The better team simply tend to be on the lucky side of the coin, and teams that are comfortable being good have the most tricks available to keep themselves on that side of the ledger. It's not a categorical game. There's chance, and variables you can't know in advance. With the Lakers, all we have are their footprints on the games. Instead of looking at the shapes and figuring out what weight that contender has, what transcendence that offense is capable of, what depths that transition defense can sink to? We focus on Dwight's mentality and Kobe's chemistry. Nash's "age" and Pau's softness. Because we have an idea of what a contender looks like, we fall on well-trodden arithmetic and see if that arithmetic fits our archetype for a contender. "Is their Pythagorean age too old?" ... "Does a championship team have a player like Jodie Meeks or Jordan Hill at 6th on the depth chart?" ... "How will the Lakers shore up their bench?"
If we want to find answers to the Lakers' curious plight, we need to treat the game like the game it is. Not a scoring parlor (for the offensively-fixated) or a morality exhibition (for the defense-and-grit monger) -- it's a game! Basketball, like all games with an undetermined ending, is all about the process of determination. The process by which a team separates itself from its opponent over 48 minutes, and whether that separation was to the end of a victory or a defeat. From a gamer's standpoint, what does Kobe do when he scores, precisely? He shifts the odds. Kobe plays the game, and the net result of his scoring is that he creates some separation between his favored team and his opponent's, or he gives his team new life against a favored foe. What happens when his opponent scores because of his mistake? Just the opposite, obviously. The odds drift away from his team. Every miss, turnover, and assist changes the odds just a little bit in one direction or the other, depending on the game time and the strengths of the respective teams and players. Odds upon odds, adrift -- that's all that results from the individual actions. Tides shift, chances wane.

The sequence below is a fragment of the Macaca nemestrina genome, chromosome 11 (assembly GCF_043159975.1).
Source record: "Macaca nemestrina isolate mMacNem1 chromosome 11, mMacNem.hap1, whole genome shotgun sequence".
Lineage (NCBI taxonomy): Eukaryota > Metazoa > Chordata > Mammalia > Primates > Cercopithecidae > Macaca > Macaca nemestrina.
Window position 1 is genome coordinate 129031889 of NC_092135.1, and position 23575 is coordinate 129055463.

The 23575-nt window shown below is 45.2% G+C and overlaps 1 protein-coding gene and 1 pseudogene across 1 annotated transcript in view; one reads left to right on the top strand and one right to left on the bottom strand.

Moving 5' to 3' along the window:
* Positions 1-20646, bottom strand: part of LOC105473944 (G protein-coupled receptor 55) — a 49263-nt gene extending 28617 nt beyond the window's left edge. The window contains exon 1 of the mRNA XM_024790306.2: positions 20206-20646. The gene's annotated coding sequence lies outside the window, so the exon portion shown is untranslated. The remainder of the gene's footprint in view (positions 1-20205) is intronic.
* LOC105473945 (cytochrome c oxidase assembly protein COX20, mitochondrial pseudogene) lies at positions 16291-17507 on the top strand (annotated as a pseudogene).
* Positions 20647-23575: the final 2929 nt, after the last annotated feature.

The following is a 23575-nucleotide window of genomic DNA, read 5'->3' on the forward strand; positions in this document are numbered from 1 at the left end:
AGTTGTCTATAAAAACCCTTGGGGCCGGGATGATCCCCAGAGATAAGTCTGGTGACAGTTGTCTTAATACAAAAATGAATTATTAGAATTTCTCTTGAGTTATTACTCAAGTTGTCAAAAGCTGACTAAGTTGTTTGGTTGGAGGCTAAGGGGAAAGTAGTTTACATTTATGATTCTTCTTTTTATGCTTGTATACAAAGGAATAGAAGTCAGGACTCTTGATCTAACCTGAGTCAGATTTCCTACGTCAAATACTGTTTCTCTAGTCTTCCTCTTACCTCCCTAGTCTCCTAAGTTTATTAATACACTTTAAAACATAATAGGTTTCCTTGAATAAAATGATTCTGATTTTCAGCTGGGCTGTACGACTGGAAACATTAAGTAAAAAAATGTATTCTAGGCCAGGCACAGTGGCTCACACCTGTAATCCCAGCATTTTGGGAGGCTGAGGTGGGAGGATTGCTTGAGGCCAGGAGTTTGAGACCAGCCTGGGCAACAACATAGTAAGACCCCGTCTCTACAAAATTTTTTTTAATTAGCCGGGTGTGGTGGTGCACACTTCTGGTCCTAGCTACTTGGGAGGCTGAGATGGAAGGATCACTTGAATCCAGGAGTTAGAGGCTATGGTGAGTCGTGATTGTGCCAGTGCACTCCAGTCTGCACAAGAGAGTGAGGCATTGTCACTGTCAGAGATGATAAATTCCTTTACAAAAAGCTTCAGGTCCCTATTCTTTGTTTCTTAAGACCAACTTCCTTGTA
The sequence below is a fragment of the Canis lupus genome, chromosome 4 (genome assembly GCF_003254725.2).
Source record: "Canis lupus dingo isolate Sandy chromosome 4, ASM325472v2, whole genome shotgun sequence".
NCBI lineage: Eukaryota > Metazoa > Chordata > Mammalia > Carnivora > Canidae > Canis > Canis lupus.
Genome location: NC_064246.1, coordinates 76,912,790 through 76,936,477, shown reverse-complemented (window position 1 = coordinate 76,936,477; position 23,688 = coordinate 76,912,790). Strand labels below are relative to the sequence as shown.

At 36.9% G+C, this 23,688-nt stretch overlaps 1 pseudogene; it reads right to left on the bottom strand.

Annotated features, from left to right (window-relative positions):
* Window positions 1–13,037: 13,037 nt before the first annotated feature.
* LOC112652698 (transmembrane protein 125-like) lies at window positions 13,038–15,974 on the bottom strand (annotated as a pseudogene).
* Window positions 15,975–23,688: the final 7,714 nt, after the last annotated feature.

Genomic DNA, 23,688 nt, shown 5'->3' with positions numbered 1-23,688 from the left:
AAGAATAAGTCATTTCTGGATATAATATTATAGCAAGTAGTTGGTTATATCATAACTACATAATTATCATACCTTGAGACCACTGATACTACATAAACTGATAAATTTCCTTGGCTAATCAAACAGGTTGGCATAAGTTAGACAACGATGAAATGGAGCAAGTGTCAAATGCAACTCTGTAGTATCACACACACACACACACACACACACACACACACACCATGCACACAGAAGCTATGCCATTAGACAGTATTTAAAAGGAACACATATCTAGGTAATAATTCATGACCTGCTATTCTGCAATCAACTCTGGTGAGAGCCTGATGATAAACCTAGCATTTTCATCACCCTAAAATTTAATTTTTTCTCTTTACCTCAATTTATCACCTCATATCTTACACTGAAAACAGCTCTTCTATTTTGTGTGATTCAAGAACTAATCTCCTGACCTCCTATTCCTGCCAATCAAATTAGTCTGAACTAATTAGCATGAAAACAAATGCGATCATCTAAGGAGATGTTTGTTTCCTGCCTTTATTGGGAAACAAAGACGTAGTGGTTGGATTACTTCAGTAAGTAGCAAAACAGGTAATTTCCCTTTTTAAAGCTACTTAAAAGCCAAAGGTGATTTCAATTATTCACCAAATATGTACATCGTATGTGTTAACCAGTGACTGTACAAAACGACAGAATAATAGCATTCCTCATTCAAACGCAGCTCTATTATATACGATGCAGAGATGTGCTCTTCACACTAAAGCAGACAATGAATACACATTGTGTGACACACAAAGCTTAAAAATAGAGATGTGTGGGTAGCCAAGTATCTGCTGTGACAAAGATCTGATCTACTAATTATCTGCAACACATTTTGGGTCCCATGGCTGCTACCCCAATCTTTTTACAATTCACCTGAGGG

The game the Lakers need to play over the next two years to win might be one that we've never seen before. One with crushingly brilliant offense and comically poor defense. Maybe that's the strategy that maximizes the Lakers' odds. Maybe they end up playing 4 on 5 with Dwight stuck at the opposing foul line trying to stop transitions. Maybe Ron Artest plays center. Maybe Kobe plays point guard with Nash off the ball. I don't know! I'm throwing this stuff out facetiously, but not totally satirically. Bill Russell did it for stretches in Finals games if he thought his team needed it. We talked a good game about the Positional Revolution with the Heat, after all. Maybe it's time to rethink the way these guys are supposed to play instead of whinging about the myriad ways a team with no reasonable historical comparison differs from a traditional team.
• • •